I will also steal a line I saw in one of the first day Amazon reviews: this book is like an RPG dungeon crawl. I have to think this was entirely intentional. Any kid who grew up playing Final Fantasy or Dungeon Warrior will immediately grok what is going on here. With the help of luck, a powerful patron or two, and a hell of a lot of grinding, Lindon has leveled up far beyond his wildest dreams. But there is still a long way to go. 

In Ghostwater, we finally get to see some details of the vision Suriel showed Lindon in Unsouled when she saved his life and set him on his quest. In a technique that I greatly admire, Wight can answer questions raised in earlier volumes, and simultaneously manage to create even deeper questions by means of the same revelation. We still don't know what Eithan truly wants, or what he is truly capable of, but my estimation of his power and knowledge only grows with each volume. Lindon, unschooled and green as he is, repeatedly defeats sacred artists several levels higher than him. I shudder to think what Eithan could do if he truly pulled out all the stops. 

I am also glad to see that Eithan knows how to properly launch a secret technique:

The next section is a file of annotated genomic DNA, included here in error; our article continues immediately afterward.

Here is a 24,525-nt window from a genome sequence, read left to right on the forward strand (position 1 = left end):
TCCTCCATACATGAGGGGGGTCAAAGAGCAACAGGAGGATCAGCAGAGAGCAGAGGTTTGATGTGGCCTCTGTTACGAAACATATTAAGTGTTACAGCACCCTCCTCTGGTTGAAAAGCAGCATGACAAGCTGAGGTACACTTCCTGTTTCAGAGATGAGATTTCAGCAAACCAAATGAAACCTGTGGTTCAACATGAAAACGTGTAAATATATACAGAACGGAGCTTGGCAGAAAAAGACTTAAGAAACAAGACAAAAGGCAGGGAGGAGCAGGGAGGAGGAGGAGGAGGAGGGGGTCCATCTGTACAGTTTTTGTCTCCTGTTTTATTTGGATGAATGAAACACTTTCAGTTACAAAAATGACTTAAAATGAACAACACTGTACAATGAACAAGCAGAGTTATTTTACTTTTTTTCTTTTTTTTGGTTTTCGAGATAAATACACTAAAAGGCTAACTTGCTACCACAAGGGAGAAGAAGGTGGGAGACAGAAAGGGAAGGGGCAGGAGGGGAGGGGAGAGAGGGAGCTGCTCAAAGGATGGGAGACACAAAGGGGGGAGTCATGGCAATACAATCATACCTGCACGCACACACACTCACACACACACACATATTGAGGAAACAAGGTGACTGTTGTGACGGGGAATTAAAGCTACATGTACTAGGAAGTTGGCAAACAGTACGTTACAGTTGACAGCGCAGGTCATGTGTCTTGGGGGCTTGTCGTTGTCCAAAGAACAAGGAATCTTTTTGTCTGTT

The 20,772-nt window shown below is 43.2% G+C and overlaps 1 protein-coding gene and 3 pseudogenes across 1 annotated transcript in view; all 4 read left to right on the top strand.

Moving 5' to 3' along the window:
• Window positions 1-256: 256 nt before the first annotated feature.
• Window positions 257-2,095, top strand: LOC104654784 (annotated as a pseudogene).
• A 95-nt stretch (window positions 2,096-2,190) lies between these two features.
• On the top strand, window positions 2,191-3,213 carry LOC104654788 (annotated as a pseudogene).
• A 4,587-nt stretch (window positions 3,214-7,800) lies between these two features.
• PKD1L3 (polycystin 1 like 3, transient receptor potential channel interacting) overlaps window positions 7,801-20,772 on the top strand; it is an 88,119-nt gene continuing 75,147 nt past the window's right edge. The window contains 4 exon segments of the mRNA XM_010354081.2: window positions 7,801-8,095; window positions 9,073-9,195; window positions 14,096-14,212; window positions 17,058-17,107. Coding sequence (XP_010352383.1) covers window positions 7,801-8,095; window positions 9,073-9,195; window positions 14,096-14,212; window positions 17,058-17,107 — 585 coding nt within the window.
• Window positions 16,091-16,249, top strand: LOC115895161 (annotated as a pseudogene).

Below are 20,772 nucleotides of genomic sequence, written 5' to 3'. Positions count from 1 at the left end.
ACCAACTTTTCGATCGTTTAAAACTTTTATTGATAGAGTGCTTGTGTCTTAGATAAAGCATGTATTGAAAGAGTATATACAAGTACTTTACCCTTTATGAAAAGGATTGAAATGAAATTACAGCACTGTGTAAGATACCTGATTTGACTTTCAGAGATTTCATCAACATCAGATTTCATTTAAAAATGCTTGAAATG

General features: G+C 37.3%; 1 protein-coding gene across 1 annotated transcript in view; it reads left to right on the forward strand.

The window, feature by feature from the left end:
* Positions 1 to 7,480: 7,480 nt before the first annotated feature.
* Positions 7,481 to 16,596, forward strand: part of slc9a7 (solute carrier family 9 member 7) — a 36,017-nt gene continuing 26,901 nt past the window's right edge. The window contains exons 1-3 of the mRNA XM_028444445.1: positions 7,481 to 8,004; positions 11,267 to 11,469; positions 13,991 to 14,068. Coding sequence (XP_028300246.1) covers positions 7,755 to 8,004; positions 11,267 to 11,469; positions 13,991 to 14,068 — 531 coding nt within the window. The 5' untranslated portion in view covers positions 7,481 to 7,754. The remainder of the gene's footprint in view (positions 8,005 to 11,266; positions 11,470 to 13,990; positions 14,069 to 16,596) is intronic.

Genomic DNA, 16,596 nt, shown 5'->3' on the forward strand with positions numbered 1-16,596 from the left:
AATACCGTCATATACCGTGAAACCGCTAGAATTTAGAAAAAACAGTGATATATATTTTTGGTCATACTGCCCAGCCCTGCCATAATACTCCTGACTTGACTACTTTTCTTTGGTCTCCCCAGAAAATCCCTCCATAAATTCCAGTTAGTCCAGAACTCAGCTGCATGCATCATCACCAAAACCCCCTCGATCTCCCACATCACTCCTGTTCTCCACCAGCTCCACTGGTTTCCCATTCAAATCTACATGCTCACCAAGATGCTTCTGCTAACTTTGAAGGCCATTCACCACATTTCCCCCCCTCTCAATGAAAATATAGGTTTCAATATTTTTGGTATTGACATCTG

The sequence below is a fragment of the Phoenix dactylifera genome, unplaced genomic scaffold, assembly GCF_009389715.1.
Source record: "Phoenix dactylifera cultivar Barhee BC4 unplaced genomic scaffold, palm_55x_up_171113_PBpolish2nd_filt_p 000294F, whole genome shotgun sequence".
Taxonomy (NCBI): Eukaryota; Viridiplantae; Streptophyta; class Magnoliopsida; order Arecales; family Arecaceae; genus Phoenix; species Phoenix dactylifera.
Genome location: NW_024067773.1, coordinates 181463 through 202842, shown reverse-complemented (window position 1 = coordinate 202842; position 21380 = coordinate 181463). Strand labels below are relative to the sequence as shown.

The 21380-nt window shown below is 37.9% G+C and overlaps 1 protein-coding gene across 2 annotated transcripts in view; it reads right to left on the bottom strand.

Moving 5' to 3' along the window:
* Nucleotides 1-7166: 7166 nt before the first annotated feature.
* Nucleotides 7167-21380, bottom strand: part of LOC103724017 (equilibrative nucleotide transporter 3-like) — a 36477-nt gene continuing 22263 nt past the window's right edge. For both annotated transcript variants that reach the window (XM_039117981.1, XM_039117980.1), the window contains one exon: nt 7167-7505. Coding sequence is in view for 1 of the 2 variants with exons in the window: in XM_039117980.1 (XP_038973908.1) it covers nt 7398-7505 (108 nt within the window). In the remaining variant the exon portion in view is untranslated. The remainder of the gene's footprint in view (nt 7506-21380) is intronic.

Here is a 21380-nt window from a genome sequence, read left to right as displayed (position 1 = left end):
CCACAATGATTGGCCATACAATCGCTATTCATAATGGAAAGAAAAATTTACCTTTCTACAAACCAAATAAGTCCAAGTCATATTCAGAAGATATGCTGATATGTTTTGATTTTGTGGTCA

Linkfest 2017-09-09

Posting has been light of late, my home PC needs a new power supply. The replacement should be here by Tuesday.

When Correlation Is Not Causation, But Something Much More Screwy

UCLA sociologist Gabriel Rossman explains how easy it is to fool yourself with the way you collect your data.

Toyota’s Research Institute head says full autonomous driving is “not even close”

I'm a bit of a skeptic about how easy it really is to completely automate driving.

The Tater Tot Is American Ingenuity at Its Finest

The Tater Tot was made out of french fry waste products.

Moving the Finish Line: The Goal Gradient Hypothesis

This is a fancy term for the idea that the closeness of a goal can influence our motivation. This is the idea Uber uses to get drivers to work longer, and how video games are made more addictive to play. Something that doesn't get discussed here is risk. For example, a big difference between the cited example of getting $12,000 at the end of the year as a bonus, or $1,000 at the end of the month, is that bonuses are dependent on financial performance. In the real world, you might get more money from the monthly option, which chops up the risk of the company not making enough money into smaller bits.

A Simple Design Flaw Makes It Astoundingly Easy To Hack Siri And Alexa

I imagine it was easier not to take frequency into account when designing these apps. This seems easy to fix, in principle.

Voynich manuscript: the solution